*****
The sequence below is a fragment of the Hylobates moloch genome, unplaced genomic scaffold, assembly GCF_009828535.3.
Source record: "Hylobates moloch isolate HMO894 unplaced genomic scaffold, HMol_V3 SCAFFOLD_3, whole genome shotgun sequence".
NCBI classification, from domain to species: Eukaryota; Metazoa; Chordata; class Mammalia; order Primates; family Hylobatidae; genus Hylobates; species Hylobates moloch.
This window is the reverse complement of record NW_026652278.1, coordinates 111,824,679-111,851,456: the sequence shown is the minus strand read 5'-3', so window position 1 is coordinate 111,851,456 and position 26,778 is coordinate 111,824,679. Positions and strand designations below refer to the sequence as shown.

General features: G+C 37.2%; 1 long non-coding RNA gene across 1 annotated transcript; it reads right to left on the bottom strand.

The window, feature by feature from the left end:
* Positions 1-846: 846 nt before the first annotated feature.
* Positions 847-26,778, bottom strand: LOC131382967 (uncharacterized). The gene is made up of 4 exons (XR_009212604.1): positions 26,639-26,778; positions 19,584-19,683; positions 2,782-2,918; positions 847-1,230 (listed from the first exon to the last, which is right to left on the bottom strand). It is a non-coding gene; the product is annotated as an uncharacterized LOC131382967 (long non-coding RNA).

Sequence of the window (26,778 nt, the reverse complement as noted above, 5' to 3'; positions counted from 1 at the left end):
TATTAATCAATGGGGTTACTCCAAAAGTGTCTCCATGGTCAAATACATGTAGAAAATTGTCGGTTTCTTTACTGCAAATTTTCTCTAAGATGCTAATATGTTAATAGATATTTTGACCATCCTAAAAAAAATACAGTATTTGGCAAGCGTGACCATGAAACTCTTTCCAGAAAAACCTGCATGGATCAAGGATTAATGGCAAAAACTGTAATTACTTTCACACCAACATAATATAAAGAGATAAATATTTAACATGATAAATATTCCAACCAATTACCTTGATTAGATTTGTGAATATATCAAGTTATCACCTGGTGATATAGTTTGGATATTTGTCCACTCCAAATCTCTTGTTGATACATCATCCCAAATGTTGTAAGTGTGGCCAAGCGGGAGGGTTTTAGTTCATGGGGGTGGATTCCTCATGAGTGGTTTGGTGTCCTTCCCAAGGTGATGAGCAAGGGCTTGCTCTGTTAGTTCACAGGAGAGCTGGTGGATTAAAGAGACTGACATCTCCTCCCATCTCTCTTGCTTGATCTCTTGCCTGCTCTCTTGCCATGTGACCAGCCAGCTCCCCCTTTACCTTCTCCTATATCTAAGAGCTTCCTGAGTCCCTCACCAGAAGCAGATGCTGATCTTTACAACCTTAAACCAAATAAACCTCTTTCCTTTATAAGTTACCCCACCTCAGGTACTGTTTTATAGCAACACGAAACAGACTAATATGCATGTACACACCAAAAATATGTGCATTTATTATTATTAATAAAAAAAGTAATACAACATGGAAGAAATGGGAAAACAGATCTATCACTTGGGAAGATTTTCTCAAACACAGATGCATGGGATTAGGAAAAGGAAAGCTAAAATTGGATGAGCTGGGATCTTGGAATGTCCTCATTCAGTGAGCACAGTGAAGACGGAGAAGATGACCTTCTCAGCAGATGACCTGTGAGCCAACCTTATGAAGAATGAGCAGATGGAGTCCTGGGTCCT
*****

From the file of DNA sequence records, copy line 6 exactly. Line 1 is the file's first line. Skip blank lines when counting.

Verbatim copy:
The window, feature by feature from the left end: